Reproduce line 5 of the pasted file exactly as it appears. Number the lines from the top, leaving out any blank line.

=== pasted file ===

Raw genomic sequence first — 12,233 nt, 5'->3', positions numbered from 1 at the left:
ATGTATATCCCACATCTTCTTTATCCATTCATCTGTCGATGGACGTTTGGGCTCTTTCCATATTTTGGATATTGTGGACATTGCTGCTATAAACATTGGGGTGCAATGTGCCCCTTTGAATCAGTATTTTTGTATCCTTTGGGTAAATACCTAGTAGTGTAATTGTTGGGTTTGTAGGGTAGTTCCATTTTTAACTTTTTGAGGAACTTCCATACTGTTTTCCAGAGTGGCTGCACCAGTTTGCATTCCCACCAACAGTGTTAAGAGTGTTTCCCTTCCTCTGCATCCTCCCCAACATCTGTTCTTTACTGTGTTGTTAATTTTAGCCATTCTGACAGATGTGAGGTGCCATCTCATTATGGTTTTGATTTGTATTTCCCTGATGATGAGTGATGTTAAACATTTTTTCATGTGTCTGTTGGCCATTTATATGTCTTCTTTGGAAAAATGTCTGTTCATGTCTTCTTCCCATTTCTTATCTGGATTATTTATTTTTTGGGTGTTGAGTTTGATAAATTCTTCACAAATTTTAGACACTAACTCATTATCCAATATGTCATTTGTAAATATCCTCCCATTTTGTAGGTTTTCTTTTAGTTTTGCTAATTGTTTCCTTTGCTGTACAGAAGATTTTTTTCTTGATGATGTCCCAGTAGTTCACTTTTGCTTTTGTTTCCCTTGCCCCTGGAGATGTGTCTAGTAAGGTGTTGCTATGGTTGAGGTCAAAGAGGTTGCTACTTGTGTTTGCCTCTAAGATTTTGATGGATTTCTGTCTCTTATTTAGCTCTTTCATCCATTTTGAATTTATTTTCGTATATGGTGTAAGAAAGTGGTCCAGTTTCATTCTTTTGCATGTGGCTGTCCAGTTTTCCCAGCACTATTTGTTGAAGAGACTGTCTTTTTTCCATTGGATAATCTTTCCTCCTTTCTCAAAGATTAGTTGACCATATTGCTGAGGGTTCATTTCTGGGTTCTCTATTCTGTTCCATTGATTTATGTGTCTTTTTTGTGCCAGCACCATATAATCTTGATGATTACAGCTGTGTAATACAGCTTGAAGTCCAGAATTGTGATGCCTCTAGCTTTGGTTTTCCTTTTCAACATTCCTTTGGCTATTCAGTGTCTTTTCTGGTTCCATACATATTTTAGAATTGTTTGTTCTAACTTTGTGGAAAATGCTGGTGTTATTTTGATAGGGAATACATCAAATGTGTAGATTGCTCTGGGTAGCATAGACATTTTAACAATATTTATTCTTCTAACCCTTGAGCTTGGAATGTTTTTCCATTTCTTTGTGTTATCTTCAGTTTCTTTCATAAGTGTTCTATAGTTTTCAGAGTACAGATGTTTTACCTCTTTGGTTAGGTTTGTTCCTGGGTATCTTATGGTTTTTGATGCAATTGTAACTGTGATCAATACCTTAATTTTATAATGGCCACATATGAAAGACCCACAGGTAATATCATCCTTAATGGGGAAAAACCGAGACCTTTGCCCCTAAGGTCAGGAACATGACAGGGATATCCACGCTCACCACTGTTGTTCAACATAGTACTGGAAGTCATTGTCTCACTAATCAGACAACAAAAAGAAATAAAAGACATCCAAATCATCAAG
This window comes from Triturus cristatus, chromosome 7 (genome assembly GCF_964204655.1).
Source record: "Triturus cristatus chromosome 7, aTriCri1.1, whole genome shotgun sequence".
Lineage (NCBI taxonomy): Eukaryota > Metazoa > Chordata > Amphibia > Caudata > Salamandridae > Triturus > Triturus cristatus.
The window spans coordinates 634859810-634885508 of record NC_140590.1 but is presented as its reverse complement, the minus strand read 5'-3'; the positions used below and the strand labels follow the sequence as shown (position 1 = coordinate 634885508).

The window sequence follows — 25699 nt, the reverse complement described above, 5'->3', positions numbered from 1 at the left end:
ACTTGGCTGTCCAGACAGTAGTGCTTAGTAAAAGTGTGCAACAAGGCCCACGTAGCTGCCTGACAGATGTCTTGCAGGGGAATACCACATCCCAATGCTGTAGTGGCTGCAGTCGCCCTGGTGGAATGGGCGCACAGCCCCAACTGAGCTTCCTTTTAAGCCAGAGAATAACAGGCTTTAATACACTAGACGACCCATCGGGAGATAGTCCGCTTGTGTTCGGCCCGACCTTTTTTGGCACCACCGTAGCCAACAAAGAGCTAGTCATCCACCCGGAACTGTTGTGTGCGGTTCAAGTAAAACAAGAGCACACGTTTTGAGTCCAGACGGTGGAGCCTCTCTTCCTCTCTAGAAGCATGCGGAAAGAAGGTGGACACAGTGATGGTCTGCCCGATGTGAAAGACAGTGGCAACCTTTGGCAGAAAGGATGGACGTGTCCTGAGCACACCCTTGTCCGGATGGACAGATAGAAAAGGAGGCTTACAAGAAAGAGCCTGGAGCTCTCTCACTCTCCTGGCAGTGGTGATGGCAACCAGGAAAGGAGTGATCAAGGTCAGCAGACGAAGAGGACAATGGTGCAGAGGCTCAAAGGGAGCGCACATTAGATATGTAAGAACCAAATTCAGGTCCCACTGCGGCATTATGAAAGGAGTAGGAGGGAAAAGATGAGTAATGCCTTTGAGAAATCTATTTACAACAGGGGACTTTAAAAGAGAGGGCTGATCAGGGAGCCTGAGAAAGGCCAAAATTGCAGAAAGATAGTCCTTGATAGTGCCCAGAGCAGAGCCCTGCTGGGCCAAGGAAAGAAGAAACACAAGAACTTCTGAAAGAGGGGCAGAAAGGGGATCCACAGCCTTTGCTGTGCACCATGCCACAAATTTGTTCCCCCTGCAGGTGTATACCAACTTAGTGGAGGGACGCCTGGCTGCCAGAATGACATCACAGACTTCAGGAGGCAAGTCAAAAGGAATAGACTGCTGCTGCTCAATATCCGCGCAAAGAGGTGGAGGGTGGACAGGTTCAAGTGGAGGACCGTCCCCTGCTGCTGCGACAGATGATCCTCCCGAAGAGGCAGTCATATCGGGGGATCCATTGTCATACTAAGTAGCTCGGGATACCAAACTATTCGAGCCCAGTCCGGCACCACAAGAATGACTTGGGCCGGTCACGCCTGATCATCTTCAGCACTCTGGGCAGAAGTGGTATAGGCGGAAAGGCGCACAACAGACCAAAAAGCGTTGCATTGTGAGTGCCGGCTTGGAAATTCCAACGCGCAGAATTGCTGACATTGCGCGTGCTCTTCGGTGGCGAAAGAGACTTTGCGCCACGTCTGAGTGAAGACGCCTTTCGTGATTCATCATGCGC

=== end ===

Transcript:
Lineage (NCBI taxonomy): Eukaryota > Metazoa > Chordata > Amphibia > Caudata > Salamandridae > Triturus > Triturus cristatus.